Every year on 26 July, we celebrate the International Day for the Conservation of the Mangrove Ecosystem. On this day, people around the world come together to raise awareness of the importance of mangroves, rare and spectacular tropical ecosystems that play a crucial role in protecting the environment and biodiversity on our planet. Unfortunately, they are extremely vulnerable to human activities and climate change. As we reflect on the importance of conservation and sustainable management, here are 6 interesting facts about mangrove trees that will help you understand why we celebrate them.
As the name suggests, carbon sinks absorb more carbon than they release as CO2. They are natural systems that suck up and store CO2 from the atmosphere. The ocean is considered the largest carbon sink but forests can also absorb huge quantities of carbon through the process of photosynthesis. Mangrove trees can do this, too. For this reason, they are extremely important as they help in mitigating the effects of climate change. They have actually been recorded to absorb almost 10 times as much carbon dioxide from the atmosphere than terrestrial forests!
Mangrove forests act as shields that block strong winds and waves as they pass through. For this reason, they can defend communities that live on the coast from major storms and hurricanes as well as the impact of flooding. Their incredibly dense roots can also help bind and build soils, which slow down water flows and reduce erosion and sea level rises.
One of the most devastating effects of the climate crisis is coral bleaching. Coral reefs are the world’s most diverse marine ecosystems, home to 25% of the world’s marine species but hey are slowly being destroyed by plastic pollution, overfishing, ocean acidification, warming waters and human activities. Thankfully, healthy mangrove forests can provide shelter for coral species at risk from coral bleaching, as well as reducing ocean acidification.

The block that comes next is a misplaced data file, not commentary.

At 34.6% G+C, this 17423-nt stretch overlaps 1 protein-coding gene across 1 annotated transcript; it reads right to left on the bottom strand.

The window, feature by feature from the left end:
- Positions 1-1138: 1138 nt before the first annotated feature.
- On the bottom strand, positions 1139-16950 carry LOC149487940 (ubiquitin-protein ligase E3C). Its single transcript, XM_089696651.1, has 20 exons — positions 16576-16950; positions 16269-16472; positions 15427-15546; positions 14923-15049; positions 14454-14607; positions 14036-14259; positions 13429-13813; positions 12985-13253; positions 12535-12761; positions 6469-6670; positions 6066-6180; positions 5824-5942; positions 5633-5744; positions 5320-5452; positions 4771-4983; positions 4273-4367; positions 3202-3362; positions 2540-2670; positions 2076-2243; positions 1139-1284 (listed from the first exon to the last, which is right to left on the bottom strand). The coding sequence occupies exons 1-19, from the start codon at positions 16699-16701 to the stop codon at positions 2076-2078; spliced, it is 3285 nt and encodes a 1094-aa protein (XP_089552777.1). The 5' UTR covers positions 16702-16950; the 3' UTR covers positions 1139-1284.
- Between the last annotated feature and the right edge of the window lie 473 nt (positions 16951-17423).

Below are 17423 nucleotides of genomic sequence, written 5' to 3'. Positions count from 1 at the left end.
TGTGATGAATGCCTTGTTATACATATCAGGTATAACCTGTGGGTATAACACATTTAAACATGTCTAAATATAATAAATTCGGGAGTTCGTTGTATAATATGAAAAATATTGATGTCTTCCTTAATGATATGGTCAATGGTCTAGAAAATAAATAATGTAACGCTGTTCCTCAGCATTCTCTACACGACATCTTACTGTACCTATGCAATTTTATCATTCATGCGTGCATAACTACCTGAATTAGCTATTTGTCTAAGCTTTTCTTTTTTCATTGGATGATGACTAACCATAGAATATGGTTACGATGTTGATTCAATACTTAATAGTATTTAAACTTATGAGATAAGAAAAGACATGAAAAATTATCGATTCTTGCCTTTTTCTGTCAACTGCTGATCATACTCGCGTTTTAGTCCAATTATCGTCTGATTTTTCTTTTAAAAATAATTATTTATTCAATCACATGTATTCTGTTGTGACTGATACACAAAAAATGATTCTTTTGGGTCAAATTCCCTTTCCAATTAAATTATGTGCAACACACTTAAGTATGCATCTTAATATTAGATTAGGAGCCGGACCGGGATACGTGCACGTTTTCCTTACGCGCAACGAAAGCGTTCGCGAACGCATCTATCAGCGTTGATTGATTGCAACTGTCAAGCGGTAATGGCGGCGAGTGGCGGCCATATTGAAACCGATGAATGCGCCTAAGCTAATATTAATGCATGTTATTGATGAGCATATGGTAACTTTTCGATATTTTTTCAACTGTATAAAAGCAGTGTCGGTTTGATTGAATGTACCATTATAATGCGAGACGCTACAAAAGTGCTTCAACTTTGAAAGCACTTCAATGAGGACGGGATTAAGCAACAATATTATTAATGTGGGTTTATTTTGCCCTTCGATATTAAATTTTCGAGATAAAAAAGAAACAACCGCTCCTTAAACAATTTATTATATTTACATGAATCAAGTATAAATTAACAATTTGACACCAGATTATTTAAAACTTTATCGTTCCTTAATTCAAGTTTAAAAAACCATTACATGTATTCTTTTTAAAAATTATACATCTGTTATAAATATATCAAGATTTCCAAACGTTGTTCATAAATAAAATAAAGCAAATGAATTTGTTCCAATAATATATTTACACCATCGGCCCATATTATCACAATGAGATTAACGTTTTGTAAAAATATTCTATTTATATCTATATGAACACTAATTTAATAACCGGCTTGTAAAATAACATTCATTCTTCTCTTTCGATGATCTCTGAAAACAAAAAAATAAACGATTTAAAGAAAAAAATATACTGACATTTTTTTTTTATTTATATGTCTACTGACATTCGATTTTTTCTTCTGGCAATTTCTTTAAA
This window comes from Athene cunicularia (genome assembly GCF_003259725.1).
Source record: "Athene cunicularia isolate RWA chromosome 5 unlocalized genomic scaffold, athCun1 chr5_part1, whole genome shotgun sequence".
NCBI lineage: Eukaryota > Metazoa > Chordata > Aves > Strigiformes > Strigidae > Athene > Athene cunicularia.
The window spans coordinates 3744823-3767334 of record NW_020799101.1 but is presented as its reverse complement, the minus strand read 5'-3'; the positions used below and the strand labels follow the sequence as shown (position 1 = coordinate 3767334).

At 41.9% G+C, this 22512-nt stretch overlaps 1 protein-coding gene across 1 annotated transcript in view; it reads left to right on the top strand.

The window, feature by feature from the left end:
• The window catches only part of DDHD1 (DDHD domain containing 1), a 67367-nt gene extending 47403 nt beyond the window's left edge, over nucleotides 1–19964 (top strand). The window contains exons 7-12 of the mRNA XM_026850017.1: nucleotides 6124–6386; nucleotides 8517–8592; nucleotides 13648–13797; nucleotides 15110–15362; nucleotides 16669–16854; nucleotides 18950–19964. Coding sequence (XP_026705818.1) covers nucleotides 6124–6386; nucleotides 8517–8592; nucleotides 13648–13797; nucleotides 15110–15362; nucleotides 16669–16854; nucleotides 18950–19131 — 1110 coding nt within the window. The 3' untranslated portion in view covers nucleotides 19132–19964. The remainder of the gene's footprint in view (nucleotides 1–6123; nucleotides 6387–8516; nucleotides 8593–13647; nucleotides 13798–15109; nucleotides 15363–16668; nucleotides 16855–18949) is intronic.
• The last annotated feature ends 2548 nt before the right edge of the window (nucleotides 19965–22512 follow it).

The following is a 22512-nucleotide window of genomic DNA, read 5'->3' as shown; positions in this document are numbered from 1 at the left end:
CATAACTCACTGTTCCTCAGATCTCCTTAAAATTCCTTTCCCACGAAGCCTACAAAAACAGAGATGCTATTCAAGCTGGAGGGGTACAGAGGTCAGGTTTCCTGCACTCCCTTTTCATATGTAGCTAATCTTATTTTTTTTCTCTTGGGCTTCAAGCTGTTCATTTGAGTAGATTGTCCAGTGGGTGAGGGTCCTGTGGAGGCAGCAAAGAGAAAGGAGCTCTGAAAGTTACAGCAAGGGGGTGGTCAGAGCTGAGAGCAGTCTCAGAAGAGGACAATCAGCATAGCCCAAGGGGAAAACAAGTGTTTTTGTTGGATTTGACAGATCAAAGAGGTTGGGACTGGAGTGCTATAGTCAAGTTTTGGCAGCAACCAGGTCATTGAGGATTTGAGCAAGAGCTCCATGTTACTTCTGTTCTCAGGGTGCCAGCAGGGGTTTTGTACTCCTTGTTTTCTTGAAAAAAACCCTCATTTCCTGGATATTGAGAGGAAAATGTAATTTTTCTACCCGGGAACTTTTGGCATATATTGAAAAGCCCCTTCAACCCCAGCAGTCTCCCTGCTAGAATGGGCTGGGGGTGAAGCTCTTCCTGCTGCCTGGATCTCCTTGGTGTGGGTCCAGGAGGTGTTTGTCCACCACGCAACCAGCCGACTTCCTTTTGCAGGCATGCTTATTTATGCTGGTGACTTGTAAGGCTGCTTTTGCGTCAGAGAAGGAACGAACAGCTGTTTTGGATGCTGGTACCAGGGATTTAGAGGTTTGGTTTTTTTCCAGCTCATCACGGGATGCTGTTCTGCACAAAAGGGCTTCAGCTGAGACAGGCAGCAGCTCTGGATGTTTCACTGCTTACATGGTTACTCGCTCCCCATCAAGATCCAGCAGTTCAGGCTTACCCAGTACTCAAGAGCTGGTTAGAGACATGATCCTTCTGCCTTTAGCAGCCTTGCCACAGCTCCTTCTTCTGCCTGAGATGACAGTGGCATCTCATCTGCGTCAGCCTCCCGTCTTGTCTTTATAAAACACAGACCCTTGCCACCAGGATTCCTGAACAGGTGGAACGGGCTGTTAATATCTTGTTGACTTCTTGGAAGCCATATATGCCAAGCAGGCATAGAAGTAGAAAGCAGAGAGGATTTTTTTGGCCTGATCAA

The species can be found along shores, rivers and coastlines in 118 tropical and subtropical countries, and they live in water up to 100 times saltier then most other plants are able to tolerate. Most of these trees live and thrive on muddy soil and can filter out as much as 90% of all the salt in seawater when it enters their roots.
Deforestation of mangroves would lead to land erosion and degradation, and in its absence, coastlines would be reshaped by incoming tides and currents. As a result, it becomes increasingly difficult to replant mangrove back to their former shape and habitats.
The country is home to the world’s largest population of mangroves, estimated to account for 23% of the world’s total. Some of the mangrove trees here are also among the world’s tallest, reaching up to 144 feet (44 kilometres)! But Indonesia’s mangrove population is on its way down to make way for shrimp farms and palm oil plantations.
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